After the Marching Chiefs (the band) played the team onto the field, after the three paratroopers landed on the field, and after Chief Osceola planted the flaming spear at mid-field, the game began. And it was pretty terrible, for the offense of both sides. I don’t remember how many rushing yards each team had, but at one point late in the game, I saw that it was almost nonexistent. If either team made any moves, it was through the air. But FSU was sacked so many times, they might have had more positive rushing yards before all those negative ones. FSU got on the board first, with a field goal. At the end of the first quarter, that was the only score. NC State got a pair of field goals early in the second to go up 6-3, and everyone was grumbling. Then the FSU offense woke up and scored two touchdowns before the half, taking their 17-6 lead into halftime after an NC State field goal bounced off the goal post. Things were looking up for the home team.

It was family weekend, so there were lots of families around me—parents with their college-aged children and others. The majority of these people left at halftime. It lessened the crowd noise but freed up some space all over. But honestly I was miserable due to the humidity.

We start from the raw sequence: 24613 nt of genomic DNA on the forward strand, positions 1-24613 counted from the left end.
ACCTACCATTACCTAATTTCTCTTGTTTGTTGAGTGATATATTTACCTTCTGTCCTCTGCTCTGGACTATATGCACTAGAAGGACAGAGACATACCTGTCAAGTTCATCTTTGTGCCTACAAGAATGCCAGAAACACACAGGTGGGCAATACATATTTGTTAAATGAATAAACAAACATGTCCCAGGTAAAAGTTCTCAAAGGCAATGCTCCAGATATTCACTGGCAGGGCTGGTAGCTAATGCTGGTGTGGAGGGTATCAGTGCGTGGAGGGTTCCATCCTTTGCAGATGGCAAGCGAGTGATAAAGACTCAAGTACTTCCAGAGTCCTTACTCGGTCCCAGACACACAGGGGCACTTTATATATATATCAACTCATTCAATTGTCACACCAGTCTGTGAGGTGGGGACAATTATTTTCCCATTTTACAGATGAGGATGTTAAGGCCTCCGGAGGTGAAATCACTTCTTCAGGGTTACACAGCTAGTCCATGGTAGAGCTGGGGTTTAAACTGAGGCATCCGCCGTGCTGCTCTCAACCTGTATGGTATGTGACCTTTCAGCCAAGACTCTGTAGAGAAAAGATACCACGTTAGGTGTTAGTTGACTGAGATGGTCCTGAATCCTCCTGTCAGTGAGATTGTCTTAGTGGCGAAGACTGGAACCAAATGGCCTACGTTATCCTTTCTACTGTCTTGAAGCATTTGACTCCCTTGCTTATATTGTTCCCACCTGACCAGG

The second half of the game was basically identical to the first half. Lots of nothing to start, and then in the fourth quarter, both teams woke up again. So many time outs, reviews, and injuries combined to make this the longest game I’ve attended in a while (that didn’t go into overtime). Almost four hours in total. And over half the people had gone by then. Probably a third were gone at the end of the third quarter. The final score was FSU on top, 31-13.

It was my first night game of the season, and it was never put away until the fourth quarter. So that was good. I just wish I hadn’t felt like I was sitting in a swamp the entire time. (Speaking of the Swamp, there were several Florida Gators fans in the audience, and the FSU fans treated them with the same disdain I did. We do have that in common. Oh, and I wore my UGA baseball hat, like I did at West Virginia, but this time I got four or five “Go Dawgs!” from various people throughout the game. Also, it appears that I like to wear gold when I go to an NC State game.) Traffic was pretty easy getting out of Tallahassee, at least the way that I went.

Additional photos below
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3rd October 2019

Home Teams
Sounds like these teams should pay you to attend!

Tot: 0.538s; Tpl: 0.021s; cc: 13; qc: 45; dbt: 0.0213s; 1; m:saturn w:www (; sld: 1; ; mem: 1.4mb